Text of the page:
[clug] ColdFusion MX on RedHat
rweir at ertius.org
Thu Jul 10 16:39:21 EST 2003
On Wed, Jul 09, 2003 at 04:39:35PM +1000, Nathan_LeNevez at ausaid.gov.au wrote:
> coldfusion-60-linux-en.bin: line 1: 22743 Killed
> "/tmp/install.dir.22642/Linux/resource/jre/bin/java" -Djava.compiler=NONE
> -Xmx50331648 -Xms16777216 com.zerog.lax.LAX
> "/tmp/install.dir.22642/temp.lax" "/tmp/env.properties.22642" -i CONSOLE
> A quick look at /var/log/messages shows this too:
> Jul 9 16:36:19 picasso2 kernel: PAX: From 184.108.40.206: terminating task:
> uid/euid: 0/0, PC: 2e590fa4, SP: 5c1acd70
> Jul 9 16:36:19 picasso2 kernel: PAX: bytes at PC: 68 7f 02 00 00 d9 6c 24
> 00 58 c3 90 cc cc cc cc 00 00 00 00
Isn't PAX a security patch to the kernel which makes some memory regions
non-executable? It's part of grsecurity (www.grsecurity.net, very
neat). Having a look through the grsecurity kernel config options, I
Enforce non-executable pages
By design some architectures do not allow for protecting memory
pages against execution or even if they do, Linux does not make
use of this feature. In practice this means that if a page is
readable (such as the stack or heap) it is also executable.
There is a well known exploit technique that makes use of this
fact and a common programming mistake where an attacker can
introduce code of his choice somewhere in the attacked program's
memory (typically the stack or the heap) and then execute it.
If the attacked program was running with different (typically
higher) privileges than that of the attacker, then he can elevate
his own privilege level (e.g. get a root shell, write to files for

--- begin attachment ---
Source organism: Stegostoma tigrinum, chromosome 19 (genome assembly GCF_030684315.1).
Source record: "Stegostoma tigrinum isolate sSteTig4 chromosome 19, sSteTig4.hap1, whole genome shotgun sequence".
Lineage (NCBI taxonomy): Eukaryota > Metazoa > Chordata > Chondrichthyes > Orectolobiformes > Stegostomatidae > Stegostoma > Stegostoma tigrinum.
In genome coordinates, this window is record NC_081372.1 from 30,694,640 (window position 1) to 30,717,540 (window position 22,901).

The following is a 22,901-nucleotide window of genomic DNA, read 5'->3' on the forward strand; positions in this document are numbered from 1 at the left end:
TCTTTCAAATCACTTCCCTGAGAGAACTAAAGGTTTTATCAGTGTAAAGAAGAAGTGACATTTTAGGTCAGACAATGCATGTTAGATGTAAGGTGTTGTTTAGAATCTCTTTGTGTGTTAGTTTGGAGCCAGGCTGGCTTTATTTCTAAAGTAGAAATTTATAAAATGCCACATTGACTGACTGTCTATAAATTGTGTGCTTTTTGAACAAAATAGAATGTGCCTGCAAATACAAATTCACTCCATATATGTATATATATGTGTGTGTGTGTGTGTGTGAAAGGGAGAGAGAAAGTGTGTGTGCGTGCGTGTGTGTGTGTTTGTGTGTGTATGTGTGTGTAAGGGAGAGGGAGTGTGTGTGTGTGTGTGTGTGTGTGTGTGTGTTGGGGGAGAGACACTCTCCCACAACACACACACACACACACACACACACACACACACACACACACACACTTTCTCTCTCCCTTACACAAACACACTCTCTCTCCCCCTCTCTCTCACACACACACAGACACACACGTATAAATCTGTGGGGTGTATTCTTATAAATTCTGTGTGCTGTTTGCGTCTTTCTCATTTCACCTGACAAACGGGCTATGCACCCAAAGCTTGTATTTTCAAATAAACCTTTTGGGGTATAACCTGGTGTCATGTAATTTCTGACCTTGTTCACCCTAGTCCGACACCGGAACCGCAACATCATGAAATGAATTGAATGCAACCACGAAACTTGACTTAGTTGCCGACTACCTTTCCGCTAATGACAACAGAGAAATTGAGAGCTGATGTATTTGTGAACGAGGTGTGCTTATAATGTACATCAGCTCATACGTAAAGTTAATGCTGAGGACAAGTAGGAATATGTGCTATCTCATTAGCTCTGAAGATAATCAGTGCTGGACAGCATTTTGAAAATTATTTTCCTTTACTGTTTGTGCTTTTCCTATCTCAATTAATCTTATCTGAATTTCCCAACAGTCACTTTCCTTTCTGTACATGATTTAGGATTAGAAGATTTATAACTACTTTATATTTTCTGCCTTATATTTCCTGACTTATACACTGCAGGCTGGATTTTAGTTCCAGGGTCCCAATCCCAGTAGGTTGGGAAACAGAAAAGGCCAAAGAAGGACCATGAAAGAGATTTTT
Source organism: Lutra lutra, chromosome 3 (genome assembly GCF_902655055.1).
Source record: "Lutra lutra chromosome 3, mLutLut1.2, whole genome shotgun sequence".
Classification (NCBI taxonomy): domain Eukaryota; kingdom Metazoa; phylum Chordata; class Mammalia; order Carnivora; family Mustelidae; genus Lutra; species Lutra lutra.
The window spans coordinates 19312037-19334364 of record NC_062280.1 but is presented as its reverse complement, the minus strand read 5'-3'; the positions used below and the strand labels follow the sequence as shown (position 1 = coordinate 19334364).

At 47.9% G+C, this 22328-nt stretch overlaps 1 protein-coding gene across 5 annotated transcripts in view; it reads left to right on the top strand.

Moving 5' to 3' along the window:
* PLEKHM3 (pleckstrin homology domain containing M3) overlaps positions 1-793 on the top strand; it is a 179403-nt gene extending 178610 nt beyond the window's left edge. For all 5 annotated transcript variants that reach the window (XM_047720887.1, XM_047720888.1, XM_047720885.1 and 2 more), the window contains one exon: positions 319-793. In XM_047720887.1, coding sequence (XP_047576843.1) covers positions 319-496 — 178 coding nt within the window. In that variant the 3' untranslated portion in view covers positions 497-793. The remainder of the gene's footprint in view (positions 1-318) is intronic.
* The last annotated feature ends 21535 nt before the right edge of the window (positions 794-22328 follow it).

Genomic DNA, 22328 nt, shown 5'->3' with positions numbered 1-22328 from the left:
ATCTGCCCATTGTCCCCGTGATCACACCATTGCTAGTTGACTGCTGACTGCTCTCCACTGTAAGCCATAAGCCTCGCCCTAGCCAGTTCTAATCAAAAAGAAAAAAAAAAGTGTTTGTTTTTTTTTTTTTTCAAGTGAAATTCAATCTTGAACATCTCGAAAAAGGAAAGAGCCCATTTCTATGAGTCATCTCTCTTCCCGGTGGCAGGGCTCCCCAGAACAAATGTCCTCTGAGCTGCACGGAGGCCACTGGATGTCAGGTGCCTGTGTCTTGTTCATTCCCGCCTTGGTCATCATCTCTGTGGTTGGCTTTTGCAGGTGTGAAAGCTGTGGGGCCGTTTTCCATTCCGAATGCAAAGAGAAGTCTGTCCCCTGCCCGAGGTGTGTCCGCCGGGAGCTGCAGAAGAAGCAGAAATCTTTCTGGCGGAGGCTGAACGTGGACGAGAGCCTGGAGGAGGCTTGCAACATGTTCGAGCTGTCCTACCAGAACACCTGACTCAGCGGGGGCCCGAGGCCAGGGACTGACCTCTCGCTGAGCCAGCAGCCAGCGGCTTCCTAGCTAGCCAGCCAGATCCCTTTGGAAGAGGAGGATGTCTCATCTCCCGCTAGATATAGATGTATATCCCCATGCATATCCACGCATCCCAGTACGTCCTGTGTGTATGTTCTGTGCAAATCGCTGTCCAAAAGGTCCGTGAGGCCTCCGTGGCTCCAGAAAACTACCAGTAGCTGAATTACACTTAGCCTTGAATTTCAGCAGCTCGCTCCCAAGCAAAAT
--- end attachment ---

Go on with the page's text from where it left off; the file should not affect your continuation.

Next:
which he does not have write access to, etc).
Enabling this option will let you choose from various features
that prevent the injection and execution of 'foreign' code in
This will also break programs that rely on the old behaviour and
expect that dynamically allocated memory via the malloc() family
of functions is executable (which it is not). Notable examples
are the XFree86 4.x server, the java runtime and wine.
NOTE: you can use the 'chpax' utility to enable/disable this
feature on a per file basis. chpax is available at
I'm pretty sure something as invasive as grsecurity isn't part of the
default RedHat kernel, though...Maybe someone upgraded it without
telling you? Anyway, chpax'ing the JVM should fix it. From the path
it's using, tho
the installer seems to be copying the files around (I can't imagine
why...) so you might need to add the call to chpax to the install
script, or at least do it yourself will the script is executing. On the
other hand, perhaps whatever attribute chpax sets would be copied; then
you could just run it on the original JVM binary.
Alternatively, you could just use a non-PAX-enabled kernel.
Rob Weir <rweir at ertius.org> | mlspam at ertius.org | Do I look like I want a CC?
Words of the day: AVN David John Oates spy Vince Foster domestic disruption
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